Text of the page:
INNER JOIN tblInvoiceDetail as D
On I.InvoiceID = D.InvoiceID
WHERE D.InvoiceDetailID = 9;

-td
Try a subquery in the WHERE clause, e.g.:
DELETE FROM tblInvoice
WHERE tblInvoice.InvoiceID =
(SELECT InvoiceID FROM tblInvoiceDetail WHERE
tblInvoiceDetail.InvoiceDetailID = 9);


Nov 12 '05 #5

P: n/a
That is in fact how I handle the situation at present. I was looking for an
alternate way of handling at the start of this thread.

"Allen Browne" <Al*********@SeeSig.Invalid> wrote in message
news:40**********************@freenews.iinet.net.a u...
Mike, if you are still stuck on this, would it be possible to use a Yes/No
field to flag the records for deletion? That's easy to do with an Update
query, and then the delete query is just:
DELETE FROM MyTable WHERE (IsPicked = True);

--
Allen Browne - Microsoft MVP. Perth, Western Australia.
Tips for Access users - http://allenbrowne.com/tips.html
Reply to group, rather than allenbrowne at mvps dot org.

"Mike Wiseley" <mi**********@gte.net> wrote in message
news:Z4****************@nwrddc02.gnilink.net...
I tried the following variation of your theme:

Delete * From Table1 Where Table1.[Departure Point] like
(SELECT Distinct cTable1.[Departure Point] FROM cTable1 inner join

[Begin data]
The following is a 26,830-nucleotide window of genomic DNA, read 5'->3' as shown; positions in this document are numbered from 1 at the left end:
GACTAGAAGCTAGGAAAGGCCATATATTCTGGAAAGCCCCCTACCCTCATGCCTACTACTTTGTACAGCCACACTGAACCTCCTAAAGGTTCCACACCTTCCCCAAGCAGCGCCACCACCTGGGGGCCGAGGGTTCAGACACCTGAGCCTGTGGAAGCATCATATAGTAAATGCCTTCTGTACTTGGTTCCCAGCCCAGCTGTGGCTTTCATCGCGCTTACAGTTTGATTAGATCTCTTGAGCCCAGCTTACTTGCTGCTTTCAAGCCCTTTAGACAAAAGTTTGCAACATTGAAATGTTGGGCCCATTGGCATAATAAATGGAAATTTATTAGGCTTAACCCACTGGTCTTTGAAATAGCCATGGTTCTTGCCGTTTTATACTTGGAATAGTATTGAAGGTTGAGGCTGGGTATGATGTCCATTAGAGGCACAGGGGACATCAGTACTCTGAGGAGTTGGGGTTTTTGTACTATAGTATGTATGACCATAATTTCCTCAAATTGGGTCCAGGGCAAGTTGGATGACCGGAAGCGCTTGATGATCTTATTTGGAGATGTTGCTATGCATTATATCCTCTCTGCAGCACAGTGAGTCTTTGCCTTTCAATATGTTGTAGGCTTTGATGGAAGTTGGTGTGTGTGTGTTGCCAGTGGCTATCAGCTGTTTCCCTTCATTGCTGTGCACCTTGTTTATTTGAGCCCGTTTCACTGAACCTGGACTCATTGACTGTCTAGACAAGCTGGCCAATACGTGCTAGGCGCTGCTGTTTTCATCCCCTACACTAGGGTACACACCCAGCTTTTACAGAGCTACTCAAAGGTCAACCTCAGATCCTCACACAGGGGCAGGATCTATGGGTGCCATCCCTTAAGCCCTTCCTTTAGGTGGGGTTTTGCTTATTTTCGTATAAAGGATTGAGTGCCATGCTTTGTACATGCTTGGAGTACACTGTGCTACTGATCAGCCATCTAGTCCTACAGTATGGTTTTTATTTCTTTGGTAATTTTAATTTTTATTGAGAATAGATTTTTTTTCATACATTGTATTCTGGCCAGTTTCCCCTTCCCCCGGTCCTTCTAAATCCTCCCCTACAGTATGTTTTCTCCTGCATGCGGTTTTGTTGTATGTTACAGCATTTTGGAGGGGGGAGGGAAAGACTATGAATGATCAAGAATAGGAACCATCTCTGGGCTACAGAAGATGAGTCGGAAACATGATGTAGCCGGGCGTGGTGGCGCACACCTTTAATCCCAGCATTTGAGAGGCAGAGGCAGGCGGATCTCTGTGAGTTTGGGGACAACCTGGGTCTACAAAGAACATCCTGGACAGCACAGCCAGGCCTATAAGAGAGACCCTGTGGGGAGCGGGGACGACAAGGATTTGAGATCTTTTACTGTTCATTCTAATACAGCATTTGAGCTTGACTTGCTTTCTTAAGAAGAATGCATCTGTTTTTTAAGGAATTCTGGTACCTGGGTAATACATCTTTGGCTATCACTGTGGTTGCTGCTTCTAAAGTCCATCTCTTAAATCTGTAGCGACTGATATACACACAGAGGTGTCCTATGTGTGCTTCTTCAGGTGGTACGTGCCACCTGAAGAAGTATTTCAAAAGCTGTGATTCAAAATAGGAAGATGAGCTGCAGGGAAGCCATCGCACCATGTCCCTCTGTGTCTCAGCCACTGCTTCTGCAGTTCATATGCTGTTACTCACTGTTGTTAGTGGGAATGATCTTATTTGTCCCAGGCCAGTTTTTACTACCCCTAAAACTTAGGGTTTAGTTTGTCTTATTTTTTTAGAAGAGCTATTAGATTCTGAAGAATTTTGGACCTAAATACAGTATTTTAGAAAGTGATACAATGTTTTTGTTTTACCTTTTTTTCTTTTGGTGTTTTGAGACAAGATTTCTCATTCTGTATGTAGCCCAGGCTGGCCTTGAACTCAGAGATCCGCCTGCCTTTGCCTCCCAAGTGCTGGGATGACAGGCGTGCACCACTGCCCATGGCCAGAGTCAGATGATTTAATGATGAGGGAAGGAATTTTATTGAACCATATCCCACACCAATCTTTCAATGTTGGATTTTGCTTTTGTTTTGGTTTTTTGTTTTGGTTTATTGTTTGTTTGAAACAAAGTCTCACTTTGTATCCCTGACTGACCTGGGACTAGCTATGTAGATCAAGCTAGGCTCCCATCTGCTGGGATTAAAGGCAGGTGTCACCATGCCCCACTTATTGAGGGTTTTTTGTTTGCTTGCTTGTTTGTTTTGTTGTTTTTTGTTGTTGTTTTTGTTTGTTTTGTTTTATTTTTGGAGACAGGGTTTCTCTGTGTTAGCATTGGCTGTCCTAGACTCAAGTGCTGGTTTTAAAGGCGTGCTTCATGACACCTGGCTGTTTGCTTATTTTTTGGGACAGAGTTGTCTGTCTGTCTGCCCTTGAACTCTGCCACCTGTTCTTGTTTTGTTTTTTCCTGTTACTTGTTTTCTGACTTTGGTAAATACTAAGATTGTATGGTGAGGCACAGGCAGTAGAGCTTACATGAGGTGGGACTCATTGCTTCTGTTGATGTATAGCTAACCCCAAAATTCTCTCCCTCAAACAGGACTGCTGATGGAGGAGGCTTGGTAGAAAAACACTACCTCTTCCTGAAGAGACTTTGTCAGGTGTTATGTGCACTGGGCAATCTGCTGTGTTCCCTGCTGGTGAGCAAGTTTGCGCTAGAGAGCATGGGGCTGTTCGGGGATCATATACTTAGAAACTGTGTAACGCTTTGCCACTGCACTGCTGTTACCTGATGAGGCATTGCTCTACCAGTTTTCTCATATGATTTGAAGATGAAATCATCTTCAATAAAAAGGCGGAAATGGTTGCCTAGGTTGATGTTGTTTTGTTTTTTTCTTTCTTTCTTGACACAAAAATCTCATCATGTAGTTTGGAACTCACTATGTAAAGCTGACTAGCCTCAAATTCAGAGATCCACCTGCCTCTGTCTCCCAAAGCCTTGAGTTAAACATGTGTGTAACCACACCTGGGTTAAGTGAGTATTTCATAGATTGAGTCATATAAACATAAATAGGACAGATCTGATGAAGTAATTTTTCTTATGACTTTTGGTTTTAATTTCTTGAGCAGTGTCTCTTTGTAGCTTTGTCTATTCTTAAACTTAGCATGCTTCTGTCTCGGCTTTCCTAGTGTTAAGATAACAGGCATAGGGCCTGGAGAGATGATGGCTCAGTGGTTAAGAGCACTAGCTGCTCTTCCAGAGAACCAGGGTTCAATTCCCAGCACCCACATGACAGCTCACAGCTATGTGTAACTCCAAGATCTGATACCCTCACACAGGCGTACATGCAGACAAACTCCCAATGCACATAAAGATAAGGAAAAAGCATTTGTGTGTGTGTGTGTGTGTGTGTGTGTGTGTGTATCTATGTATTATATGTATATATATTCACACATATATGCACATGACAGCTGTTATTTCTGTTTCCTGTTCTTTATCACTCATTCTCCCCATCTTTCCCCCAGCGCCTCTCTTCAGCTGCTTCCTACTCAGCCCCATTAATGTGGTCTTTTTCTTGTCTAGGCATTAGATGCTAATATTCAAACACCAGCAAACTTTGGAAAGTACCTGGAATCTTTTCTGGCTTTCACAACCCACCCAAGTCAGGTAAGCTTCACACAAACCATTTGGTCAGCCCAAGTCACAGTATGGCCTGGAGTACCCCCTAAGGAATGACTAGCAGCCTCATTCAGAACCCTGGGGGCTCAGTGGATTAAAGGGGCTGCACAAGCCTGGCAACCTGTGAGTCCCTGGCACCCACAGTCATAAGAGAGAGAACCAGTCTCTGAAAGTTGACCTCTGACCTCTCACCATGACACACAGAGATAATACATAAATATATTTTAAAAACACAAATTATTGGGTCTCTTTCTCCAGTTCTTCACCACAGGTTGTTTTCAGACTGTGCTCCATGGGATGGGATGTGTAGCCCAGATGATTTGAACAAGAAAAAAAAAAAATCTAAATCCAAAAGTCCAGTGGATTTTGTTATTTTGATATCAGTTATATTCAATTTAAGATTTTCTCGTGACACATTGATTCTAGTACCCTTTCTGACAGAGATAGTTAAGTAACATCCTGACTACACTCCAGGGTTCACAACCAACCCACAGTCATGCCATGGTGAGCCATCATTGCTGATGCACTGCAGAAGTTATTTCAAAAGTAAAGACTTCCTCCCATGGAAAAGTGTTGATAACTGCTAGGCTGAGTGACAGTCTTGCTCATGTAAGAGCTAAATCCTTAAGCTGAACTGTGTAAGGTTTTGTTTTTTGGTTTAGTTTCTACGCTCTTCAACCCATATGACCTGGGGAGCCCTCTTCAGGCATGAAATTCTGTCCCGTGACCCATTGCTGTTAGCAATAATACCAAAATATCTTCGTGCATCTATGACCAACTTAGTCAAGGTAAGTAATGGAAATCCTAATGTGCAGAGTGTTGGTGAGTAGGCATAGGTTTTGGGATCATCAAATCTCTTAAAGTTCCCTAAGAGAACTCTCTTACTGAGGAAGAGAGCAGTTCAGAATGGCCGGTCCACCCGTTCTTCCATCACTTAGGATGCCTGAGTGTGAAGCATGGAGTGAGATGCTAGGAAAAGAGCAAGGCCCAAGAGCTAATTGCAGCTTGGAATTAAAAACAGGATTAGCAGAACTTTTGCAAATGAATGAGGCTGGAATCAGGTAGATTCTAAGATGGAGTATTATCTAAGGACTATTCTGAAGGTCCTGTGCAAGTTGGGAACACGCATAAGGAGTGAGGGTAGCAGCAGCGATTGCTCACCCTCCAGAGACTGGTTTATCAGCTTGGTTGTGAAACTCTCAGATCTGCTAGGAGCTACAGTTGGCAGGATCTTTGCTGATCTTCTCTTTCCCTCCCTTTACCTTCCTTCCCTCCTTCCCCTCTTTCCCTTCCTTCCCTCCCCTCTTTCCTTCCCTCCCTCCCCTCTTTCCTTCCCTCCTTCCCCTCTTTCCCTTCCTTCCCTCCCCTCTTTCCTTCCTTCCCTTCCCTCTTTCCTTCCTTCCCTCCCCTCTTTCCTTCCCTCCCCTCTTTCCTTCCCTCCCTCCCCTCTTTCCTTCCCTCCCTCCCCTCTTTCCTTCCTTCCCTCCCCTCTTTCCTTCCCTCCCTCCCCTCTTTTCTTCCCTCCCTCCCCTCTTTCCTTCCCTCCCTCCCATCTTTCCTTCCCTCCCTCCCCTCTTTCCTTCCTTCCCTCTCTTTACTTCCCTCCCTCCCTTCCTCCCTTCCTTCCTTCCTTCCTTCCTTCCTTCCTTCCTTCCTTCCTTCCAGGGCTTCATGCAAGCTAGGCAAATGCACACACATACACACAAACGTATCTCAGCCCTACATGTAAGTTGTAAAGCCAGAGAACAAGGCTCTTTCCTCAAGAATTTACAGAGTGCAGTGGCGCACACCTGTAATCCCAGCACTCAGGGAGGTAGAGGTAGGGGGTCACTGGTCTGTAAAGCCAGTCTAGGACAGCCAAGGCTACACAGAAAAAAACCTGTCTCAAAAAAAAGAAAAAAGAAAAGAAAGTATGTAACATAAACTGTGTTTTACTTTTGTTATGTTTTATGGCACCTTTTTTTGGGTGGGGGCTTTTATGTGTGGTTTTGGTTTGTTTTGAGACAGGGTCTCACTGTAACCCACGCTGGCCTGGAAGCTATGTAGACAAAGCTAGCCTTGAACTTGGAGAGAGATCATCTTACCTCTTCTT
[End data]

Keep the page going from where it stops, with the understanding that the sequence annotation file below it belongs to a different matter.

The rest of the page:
Table1 on
cTable1.[Departure Point] = Table1.[Departure point]);

Which was an attempt to delete multiple records from Table1 based on a

match
against cTable1.
Access says "at most, one record can be returned from this subquery".
"tom" <to*@nuws.com> wrote in message
news:c1**************************@posting.google.c om...
I believe Access also lets you specify which table in your FROM clause
to delete from, like so (The "I.*" part):

DELETE I.*
FROM tblInvoice as I
INNER JOIN tblInvoiceDetail as D
On I.InvoiceID = D.InvoiceID
WHERE D.InvoiceDetailID = 9;

-td

> Try a subquery in the WHERE clause, e.g.:
>
>
> DELETE FROM tblInvoice
> WHERE tblInvoice.InvoiceID =
> (SELECT InvoiceID FROM tblInvoiceDetail WHERE
> tblInvoiceDetail.InvoiceDetailID = 9);
>



Nov 12 '05 #6